Advantage An advantage of the retrograde pyelogram is that it can be performed even if the patient is allergic to contrast dye because a minimal amount of the contrast dye is absorbed by the body (unlike another more common test called an intravenous pyelogram).
Procedure outpatient basis or as part of your stay in a hospital. An intravenous (IV) line may be inserted in your arm or hand. Youll be asked to lie face up on the X-ray table and place your legs in stirrups. You may receive a sedative or general anesthesia in the IV prior to the insertion of the endoscope. An endoscope will be inserted through the urethral opening and advanced into the bladder. Once the endoscope is in place, the bladder can be examined and a catheter may be inserted into one or both ureters.
Procedure The contrast dye will be injected through the catheters.A series of X-rays will be taken at timed intervals. The catheter will be removed. The physician will check for retention of the contrast dye.
Retrograde Pyelogram X- Ray Upper and lower half of right retrograde pyelogram shows hydronephrosis (yellow arrow), filling QuickTimeª and a defect at head of decompressor are needed to see this picture. contrast column in ureter (red arrow) and "goblet" shaped dilatation distal to filling defect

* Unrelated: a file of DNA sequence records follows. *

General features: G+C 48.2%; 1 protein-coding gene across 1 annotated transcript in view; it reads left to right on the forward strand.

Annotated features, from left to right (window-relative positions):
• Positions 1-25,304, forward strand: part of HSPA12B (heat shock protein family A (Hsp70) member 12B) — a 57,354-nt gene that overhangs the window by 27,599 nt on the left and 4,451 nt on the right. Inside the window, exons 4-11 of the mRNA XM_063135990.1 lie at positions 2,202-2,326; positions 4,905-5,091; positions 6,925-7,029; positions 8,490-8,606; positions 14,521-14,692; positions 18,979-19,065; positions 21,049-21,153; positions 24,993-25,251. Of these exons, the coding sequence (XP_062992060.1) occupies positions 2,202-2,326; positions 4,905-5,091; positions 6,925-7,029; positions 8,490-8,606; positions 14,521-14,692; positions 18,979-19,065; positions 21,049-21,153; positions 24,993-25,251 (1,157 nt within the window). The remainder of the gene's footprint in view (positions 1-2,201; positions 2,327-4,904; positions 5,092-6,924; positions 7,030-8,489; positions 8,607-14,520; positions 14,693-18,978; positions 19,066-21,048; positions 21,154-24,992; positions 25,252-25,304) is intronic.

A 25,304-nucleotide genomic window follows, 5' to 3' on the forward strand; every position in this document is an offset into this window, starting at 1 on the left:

After Procedure After the procedure, youll be taken to the recovery room for observation. Once your blood pressure, pulse, and breathing are stable and youre alert, youll be taken to your hospital room or discharged to your home.Your urine output will be monitored closely for volume and signs of blood. It may be red from even a small amount of blood. This is considered normal and doesnt necessarily indicate a problem. You may be instructed to continue monitoring your urine output for a day or so once youre at home.You may experience pain when you urinate. Take a pain reliever for soreness as recommended by your physician. Aspirin or certain other pain medications may increase the chance of bleeding.
Sources Fremgen, Bonnie F., & Suzanne S. Frucht. (2009). Medical Terminology a living language (4th ed.). New Jersey: Pearson Education www.myoclinic.org/urology www.yalemedicalgroup.org